21

In the example JSON at the bottom of this question, how can I count the number of key/value pairs in the array "Tags" using JMESPath?

According to the JMESPath documentation, I can do this using the count() function -

For example, the following expression creates an array containing the total number of elements in the foo object followed by the value of foo["bar"].

However, it seems that the documentation is incorrect. Using the JMESPath website, the query Reservations[].Instances[].[count(@), Tags] yeilds the result [ [ null ] ]. I then tested via the AWS command line and an error was returned -

Unknown function: count()

Is there actually a way of doing this using JMESPath?

Example JSON -

{
    "Reservations": [
        {
            "Instances": [
                {
                    "InstanceId": "i-asdf1234",
                    "InstanceName": "My Instance",
                    "Tags": [
                        {
                            "Value": "Value1",
                            "Key": "Key1"
                        },
                        {
                            "Value": "Value2",
                            "Key": "Key2"
                        },
                        {
                            "Value": "Value3",
                            "Key": "Key3"
                        },
                        {
                            "Value": "Value4",
                            "Key": "Key4"
                        }
                    ]
                }
            ]
        }
    ]
}

2 Answers 2

33

The answer here is that the JMESPath documentation is shocking, and for some reason I was seeing out of date documentation (check the bottom right corner of the screen to see what version you are viewing.

I can do what I need to do using the length() function -

Reservations[].Instances[].Tags[] | length(@)
2
  • 6
    Another option: length(Reservations[].Instances[].Tags[] )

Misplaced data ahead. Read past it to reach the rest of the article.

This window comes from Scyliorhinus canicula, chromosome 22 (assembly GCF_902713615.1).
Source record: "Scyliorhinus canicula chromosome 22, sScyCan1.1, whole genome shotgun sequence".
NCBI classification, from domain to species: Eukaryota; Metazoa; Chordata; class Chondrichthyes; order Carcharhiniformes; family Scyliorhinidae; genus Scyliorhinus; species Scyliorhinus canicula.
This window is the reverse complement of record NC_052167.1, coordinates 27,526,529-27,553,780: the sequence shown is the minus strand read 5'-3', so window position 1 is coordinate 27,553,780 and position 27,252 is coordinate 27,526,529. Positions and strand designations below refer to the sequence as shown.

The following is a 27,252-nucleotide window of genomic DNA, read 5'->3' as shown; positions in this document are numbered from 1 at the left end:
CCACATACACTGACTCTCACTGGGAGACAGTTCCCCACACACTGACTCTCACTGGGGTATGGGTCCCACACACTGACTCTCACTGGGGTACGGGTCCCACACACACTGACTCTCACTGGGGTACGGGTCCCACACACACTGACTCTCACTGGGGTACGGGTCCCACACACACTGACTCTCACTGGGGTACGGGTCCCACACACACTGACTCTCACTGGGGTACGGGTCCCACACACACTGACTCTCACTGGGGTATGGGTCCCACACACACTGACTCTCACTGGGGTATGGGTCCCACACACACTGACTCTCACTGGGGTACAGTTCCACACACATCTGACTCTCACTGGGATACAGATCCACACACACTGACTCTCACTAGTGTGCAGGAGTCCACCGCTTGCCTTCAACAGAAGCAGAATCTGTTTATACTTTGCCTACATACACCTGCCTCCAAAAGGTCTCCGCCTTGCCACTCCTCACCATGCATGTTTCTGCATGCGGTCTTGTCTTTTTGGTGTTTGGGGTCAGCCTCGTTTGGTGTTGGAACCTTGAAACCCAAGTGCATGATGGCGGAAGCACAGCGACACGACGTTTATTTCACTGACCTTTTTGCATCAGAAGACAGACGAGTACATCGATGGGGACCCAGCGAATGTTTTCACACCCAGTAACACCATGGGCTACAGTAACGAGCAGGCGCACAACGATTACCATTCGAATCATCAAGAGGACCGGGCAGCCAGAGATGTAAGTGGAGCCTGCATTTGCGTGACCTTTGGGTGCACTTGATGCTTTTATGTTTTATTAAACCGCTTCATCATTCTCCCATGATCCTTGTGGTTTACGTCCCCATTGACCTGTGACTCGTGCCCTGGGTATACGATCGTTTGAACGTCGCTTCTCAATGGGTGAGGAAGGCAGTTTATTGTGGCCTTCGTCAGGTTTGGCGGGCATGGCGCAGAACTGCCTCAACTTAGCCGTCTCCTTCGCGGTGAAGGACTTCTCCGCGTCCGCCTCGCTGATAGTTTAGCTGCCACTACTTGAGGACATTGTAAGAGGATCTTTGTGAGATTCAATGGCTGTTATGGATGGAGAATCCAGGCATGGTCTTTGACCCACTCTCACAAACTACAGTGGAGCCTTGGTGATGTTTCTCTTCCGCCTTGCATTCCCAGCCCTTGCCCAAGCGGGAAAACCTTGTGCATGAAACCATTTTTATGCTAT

– H.Scheidl
    Commented Feb 16, 2018 at 17:01
  • Note the space between ] and ).
    – MoonKnight
    Commented Nov 22, 2021 at 23:28
19

I managed to incorporate this usage of length length(Tags[*]) within a larger statement I think is useful and wanted to share:

aws ec2 describe-instances --region us-west-2 --query 'Reservations[*].Instances[*].{id: InstanceId, ami_id: ImageId, type: InstanceType, tag_count: length(Tags[*])}' --profile prod --output table;

--------------------------------------------------------------------
|                         DescribeInstances                        |
+--------------+-----------------------+------------+--------------+
|    ami_id    |          id           | tag_count  |    type      |
+--------------+-----------------------+------------+--------------+
|  ami-abc123  |  i-redacted1          |  1         |  m3.medium   |
|  ami-abc456  |  i-redacted2          |  7         |  m3.xlarge   |
|  ami-abc789  |  i-redacted3          |  12        |  t2.2xlarge  |
+--------------+-----------------------+------------+--------------+
2
  • apologies, I accidentally marked this answer down, and am now unable to edit my vote :( (unless the answer is edited). I'll fix it up when I get the opportunity.
    – mlo55
    Commented Aug 2, 2019 at 0:07
  • 1
    No worries. It's only fake internet points anyways... Thanks for the explanation though.
    – runamok
    Commented Aug 4, 2019 at 20:35

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